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The Good Wife, Probate and Sticky Notes

Post-it

Spoiler Alert: If you have the Oct. 4 season premiere of The Good Wife on your DVR, you may want to look away.

Alicia has a new estate case

Alicia has her first new client, apparently from her website (although we later learn that the client was referred by Louis Canning). Ms. Smulders explains that her mother died and she needs a lawyer now. She tells Alicia that her mother didn’t leave a will, but it shouldn’t be contentious because it’s just her and her brother.

It’s a sticky matter

Smulders further explains that her mother didn’t have a lot of money, but she did have quite a bit of stuff around the house — including a signed Chagall painting worth $8 million. But not to worry says Ms. Smulders, to avoid any dispute over who who gets what, her mother left “tack-on notes” on items throughout the house.

Facepalm.

When Alicia and her brother’s counsel (Alicia’s former colleague, David Lee) arrive at the home, they are met by Mr. Handy, who identifies himself as the executor.

Sidebar: Mr. Handy cannot be an “executor” because an executor can only be designated in a will. He could be the “administrator,” but how did he (so quickly) get appointed, and by whom? Under Illinois law, Ms. Smulders and her brother would have had first preference to serve or appoint an administrator.

Circling back to the tour of the house by the “executor” and the attorneys, sure enough when they walk inside they see sticky notes littered about. Except they’re no longer tagged on items. Apparently a recent heat wave had caused the notes to lose their stickiness and now they’re strewn about the floor (go figure). Alicia assumes they’ll agree to a 50/50 split of everything and move on.

Probate court and the parade of expert witnesses

Not so fast. When they meet in probate court, Lee suddenly starts calling expert witnesses in an attempt to prove which sticky notes fell off which items.

Sidebar: As you might have guessed, we have to suspend reality (and ignore probate law) just to continue with this story. Sticky notes cannot take the place of a will and do not provide a valid testamentary disposition. Do not try this at home. Literally. To create a valid will, there must be a writing signed by the testator and attested by two witnesses. But, well, let’s play along to get to the good stuff.

Back to our expert witnesses to determine how the items were tagged (especially that Chagall). First we hear from an adhesives expert (trace residue), then an aerodynamics expert (fall patterns) and finally an industrial suction expert to testify about how the Roomba vacuum might have altered the scene. The probate judge (played by the hilarious Jane Curtin) was clearly amused by the expert testimony. When they inspect the Roomba in open court, they notice there is something stuck inside. You guessed it: another sticky note. It says ‘Selena.’ Selena? Who’s Selena? Oh, that’s the “housekeeper.” Court is adjourned until 4:30 p.m. so that they can get the adhesives expert back on the stand to opine on which item was designated for Selena.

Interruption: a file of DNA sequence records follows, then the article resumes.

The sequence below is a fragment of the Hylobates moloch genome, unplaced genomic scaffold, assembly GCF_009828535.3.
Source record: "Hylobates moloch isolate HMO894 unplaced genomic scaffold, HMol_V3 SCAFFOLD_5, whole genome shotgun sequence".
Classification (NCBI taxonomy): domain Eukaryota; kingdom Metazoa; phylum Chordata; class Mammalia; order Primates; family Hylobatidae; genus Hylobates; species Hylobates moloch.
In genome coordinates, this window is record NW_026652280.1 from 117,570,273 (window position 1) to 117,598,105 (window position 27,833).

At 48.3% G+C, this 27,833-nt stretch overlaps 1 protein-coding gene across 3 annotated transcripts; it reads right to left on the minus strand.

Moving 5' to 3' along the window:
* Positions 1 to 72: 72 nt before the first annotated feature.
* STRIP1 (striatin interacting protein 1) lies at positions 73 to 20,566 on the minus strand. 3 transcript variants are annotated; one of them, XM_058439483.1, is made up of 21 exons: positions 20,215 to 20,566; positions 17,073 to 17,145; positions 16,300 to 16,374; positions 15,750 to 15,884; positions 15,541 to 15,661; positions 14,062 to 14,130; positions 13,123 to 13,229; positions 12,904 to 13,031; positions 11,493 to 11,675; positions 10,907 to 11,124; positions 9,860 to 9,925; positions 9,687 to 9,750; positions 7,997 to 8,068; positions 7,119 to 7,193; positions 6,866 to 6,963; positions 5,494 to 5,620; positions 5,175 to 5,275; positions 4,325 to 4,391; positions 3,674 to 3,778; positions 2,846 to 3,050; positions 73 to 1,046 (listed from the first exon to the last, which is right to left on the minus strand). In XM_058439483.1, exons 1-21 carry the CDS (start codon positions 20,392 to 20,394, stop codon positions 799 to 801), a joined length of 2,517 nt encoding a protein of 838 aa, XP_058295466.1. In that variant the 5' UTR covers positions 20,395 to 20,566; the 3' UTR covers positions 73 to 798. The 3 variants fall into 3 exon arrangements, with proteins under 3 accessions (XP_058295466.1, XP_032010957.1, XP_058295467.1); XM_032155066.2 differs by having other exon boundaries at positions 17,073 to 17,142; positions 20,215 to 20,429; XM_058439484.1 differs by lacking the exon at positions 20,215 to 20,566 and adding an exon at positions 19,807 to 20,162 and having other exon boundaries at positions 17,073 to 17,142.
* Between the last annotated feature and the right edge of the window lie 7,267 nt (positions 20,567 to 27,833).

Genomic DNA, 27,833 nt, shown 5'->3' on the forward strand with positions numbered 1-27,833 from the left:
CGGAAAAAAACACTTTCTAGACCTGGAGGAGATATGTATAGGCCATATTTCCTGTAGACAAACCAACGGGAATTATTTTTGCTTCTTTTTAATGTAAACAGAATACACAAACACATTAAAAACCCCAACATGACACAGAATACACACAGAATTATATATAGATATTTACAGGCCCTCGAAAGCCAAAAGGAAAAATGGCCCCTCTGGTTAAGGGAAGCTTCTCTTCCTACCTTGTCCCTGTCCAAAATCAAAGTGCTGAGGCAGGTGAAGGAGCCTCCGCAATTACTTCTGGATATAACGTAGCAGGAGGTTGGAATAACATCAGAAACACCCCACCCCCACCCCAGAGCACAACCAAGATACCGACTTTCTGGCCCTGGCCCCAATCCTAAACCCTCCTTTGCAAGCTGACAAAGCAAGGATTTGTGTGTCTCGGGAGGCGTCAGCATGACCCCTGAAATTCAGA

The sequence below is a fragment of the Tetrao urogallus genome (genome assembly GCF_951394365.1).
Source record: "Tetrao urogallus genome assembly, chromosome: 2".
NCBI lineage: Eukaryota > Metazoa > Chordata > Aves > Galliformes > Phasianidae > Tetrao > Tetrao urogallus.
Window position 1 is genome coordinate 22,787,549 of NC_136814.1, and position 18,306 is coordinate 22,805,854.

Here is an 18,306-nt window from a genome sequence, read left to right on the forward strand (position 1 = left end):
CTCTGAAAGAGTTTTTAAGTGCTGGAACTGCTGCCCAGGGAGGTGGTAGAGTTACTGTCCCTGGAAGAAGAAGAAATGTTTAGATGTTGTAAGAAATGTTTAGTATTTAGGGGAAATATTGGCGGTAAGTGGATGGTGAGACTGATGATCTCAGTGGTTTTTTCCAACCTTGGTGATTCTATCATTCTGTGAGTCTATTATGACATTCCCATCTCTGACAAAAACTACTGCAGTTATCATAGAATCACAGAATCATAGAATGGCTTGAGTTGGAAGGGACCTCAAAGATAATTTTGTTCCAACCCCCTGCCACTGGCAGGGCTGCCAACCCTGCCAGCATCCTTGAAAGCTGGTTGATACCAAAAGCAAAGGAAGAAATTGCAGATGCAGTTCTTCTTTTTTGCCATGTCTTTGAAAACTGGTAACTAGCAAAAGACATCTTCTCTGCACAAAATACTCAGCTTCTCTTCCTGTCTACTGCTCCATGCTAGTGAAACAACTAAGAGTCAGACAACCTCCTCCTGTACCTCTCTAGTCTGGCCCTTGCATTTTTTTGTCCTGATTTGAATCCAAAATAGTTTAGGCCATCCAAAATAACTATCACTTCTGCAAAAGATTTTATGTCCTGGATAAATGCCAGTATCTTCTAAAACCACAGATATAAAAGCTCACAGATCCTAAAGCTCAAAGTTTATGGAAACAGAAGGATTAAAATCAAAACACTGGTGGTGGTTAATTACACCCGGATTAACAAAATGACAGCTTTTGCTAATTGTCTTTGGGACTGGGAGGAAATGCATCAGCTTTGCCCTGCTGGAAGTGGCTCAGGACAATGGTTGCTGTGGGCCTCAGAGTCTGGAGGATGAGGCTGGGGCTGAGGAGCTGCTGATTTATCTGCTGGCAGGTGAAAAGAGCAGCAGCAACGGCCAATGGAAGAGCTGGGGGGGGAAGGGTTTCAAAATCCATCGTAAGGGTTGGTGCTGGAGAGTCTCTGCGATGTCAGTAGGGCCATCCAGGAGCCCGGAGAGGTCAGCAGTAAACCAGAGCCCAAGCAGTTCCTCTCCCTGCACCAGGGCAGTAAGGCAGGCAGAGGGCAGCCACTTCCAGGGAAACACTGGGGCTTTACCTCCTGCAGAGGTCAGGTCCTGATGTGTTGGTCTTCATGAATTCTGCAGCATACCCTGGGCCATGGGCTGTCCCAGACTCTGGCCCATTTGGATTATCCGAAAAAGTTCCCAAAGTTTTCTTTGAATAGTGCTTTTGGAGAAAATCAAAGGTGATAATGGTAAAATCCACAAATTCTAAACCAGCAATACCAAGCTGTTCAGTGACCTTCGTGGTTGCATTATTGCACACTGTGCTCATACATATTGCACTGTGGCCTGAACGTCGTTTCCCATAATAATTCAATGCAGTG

Meanwhile, Alicia gets stuck in bond court and can’t make the 4:30 hearing. Lucca, a fellow bond court attorney, appears in her stead to ask for a continuance. But the judge will have none of it. The adhesives expert is back on the stand and Ms. Smulders figures her brother has struck a deal with Selena. Sure enough, the expert testifies that Selena’s sticky note has the same dutch gold leaf residue as found on the Chagall painting.

Lucca invokes a new Illinois law

As the judge is readying to rule for the housekeeper Selena on the Chagall, Lucca has an aha moment. Selena was the housekeeper? Yes. Was the decedent an invalid (more on that term in a moment)? Yes. And that Chagall, was it worth more than $20,000? Yes, of course. “She can’t inherit the painting,” Lucca exclaims. The judge and opposing counsel are stumped. Lucca continues: “according to Illinois law, a caretaker to an invalid cannot inherit more than $20,000.” Case dismissed.

Presumptively Void Transfer analysis

Alright, let’s break this one down. Lucca was referencing the new “Presumptively Void Transfers” statute that went into effect 1-1-15 (introduced last year on the blog here).

Did they get it right? Attorney Adam Bonin (@adambonin) gives a “90% hug.” A few points:

  1. The term “invalid” is both pejorative and does not appear anywhere in the statute. Rather, the statute applies to a non-family “caregiver.” A caregiver is defined as a person who has assumed responsibility for the care of another person who needs assistance with activities of daily living. Perhaps Selena did provide such needed assistance, but these facts were not drawn out.
  2. The statute applies to “transfer instruments” such as will or trust or beneficiary designation. Again, in this case, we’ll just have to pretend that a sticky note is a valid “transfer instrument.”
  3. Establishing that Selena was a caregiver to the decedent and that she received more than $20,000 in a transfer instrument does not end the inquiry. Rather, it creates a rebuttable presumption that the transfer instrument is void. The presumption may be overcome by the caregiver through the introduction of clear and convincing evidence that the transfer was not the product of fraud, duress or undue influence. Selena should have been given an opportunity to present evidence to rebut the presumption.

How did Lucca do it?

Still, this was some impressive lawyering on the fly by a criminal law attorney. But how did she know about this brand-new law outside of her practice area?

My guess: she’s a member of the Illinois State Bar Association and she regularly reads the monthly Illinois Bar Journal. In that case, she would have come across my article in the January 2015 Illinois Bar Journal entitled “A New Weapon Against Elder Abuse: Presumptively Void Transfers to Caregivers.”